Mark Fox is best known for his iconic, large-scale paper constructions made up of hundreds of small drawings. While many artists fixate on the idea of reducing and simplifying the chaos of the world around us, Fox instead garners inspiration from it. Throughout his process, he explores the element of chance and the strange narratives that can emerge from a random juxtaposition of images.
Initially, he became interested in the ancillary marks from painting that accumulated on the paper around his studio. Fox began to cut these out in order to “free them from their context.” Untitled (Fault), 2008, hails from a series in which the artist interspersed found imagery with blots of ink, incidental markings, and snippets of text taken from personal items. It features text from various sacred scripts the artist copied by hand and then cut apart. Each individual piece or section is pinned to the wall, and together they create a delicate, hovering sculpture.
•What is the first thing you notice about this work of art? Does it remind you of anything?
•Take note of the shadow that is created on the wall along this work. Do you think it adds to the piece?
•What if the work was flat against the wall? Would it look/feel the same to you?
•What if the work was not black and white? Would it have the same effect? Why or why not?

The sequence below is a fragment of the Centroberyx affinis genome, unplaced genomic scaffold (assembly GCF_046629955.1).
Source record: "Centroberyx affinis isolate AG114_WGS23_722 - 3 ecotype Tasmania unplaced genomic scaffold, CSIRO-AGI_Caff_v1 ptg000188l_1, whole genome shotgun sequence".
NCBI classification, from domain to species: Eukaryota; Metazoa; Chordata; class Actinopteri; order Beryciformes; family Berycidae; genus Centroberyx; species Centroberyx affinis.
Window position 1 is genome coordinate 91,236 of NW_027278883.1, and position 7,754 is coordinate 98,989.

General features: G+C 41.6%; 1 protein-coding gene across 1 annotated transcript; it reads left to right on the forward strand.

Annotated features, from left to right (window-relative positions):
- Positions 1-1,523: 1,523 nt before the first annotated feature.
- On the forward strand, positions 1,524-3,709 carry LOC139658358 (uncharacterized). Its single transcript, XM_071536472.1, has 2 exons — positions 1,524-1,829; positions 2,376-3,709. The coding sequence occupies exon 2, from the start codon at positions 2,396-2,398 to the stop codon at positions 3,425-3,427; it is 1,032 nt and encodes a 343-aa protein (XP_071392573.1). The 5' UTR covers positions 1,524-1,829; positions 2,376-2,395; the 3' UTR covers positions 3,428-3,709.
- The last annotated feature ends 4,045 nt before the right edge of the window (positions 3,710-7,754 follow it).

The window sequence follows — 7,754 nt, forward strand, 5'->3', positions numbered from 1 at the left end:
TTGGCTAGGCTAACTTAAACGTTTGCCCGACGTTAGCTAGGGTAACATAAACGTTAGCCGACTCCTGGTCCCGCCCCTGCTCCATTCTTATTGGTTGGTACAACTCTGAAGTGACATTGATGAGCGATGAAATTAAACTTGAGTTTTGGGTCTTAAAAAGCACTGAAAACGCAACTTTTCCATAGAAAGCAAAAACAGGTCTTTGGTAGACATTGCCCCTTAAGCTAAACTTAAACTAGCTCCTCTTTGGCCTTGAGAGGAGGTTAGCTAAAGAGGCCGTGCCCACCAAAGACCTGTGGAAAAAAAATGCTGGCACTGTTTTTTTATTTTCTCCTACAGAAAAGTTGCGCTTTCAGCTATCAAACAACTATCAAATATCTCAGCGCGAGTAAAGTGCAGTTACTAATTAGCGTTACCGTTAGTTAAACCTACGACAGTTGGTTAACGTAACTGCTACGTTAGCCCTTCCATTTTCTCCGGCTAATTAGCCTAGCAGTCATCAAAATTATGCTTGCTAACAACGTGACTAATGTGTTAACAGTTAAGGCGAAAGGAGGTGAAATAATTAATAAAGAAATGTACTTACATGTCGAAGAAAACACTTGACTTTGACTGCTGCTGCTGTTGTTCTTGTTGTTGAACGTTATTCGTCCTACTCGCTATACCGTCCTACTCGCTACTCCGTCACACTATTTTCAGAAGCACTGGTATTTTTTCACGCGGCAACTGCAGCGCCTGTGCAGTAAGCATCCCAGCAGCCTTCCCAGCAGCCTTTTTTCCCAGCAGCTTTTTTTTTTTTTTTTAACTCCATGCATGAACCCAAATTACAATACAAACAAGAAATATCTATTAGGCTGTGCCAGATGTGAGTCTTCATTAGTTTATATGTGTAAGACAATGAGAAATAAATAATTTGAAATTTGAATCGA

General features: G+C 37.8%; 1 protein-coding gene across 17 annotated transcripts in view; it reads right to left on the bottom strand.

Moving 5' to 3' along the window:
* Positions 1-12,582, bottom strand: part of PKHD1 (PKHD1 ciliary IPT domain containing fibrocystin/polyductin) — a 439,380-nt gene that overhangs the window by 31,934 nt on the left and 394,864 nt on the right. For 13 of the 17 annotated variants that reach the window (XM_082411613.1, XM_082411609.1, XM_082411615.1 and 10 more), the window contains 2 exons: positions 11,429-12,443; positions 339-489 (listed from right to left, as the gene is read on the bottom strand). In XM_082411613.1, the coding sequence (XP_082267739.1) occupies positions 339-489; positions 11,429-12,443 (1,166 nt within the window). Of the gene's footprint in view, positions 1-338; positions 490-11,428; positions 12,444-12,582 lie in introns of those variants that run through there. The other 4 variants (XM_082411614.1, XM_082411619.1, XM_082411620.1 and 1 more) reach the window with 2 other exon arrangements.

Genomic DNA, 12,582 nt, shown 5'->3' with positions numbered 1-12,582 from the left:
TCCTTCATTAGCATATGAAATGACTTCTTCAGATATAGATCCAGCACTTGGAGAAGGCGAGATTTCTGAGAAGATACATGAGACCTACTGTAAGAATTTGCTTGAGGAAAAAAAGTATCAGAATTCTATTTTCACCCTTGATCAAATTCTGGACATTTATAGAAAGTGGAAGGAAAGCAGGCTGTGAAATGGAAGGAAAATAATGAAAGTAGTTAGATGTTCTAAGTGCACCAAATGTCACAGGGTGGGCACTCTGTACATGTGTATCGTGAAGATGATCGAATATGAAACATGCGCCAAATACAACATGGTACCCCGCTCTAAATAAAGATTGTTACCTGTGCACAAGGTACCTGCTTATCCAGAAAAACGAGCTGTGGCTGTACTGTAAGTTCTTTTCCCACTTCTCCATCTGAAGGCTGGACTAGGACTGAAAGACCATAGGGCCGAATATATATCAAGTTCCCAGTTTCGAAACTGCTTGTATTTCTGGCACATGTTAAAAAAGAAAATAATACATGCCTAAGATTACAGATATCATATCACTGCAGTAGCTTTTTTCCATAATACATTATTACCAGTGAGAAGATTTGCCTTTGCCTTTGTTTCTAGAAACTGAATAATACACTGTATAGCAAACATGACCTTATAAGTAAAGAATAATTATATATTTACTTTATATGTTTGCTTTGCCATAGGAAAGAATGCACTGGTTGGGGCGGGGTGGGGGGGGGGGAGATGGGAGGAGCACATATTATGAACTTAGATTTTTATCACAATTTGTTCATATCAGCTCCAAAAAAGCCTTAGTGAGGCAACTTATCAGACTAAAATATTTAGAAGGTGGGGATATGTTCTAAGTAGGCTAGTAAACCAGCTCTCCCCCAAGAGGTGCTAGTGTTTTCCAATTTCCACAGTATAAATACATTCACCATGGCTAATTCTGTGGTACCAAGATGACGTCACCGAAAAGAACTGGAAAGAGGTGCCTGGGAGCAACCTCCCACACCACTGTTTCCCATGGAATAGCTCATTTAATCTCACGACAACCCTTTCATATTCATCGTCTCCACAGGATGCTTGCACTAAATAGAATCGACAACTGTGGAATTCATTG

•Cardboard (cut into a square)
•Pushpins (If available)
•Mark-making tools (markers, colored pencils, pens, etc.)
•Large sheet of paper (any kind, but a tad thicker would be beneficial) or a bunch of smaller pieces
•Wine (or any drink of choice)
1. Begin with a large sheet of paper and write or draw anything that comes to mind with a pen or marker. (If you don’t have large sheets at home, a bunch of smaller pieces would work as well.) Perhaps during this stressful period, you can journal your current thoughts, worries, and feelings onto the page. You can choose to only use the color black, or any color that inspires you at the moment.
2. Next, begin to cut out around your images and/or words. You can cut directly around the marks or cut out random shapes from the paper. Make sure that these pieces are smaller than your piece of cardboard.
3. After you finish cutting, prepare your cardboard. You can tape or glue a white piece of paper to it, color it in, or leave it as is. Artist's choice.
4. Design your cut pieces into an organic shape. Lay the design next to your piece of cardboard. If it is helpful, draw a line onto your cardboard in the direction you want your shape to flow.
5. Using any type of pushpin that you have, begin to adhere your organic shapes to the cardboard, making sure to leave some space between the base and your cut-out shapes so that they leave a slight shadow. If you don’t have pushpins, you can use glue to adhere your pieces to the base. So that the pieces still give a shadow, only glue down the edges of the cut-out pieces to create space. The closer you glue the edges together, the higher the center can be raised up (see photos below). Try gluing the edges down in various directions to see how the pieces create space. (Tape could also work for this step.)
6. When you are finished, lean your new work against the wall and use a flashlight or a lamp to see the shadows it creates.
We would love to see your masterpiece, so please ask a parent or guardian to take a picture and share your work with us on social media! #kuuoliving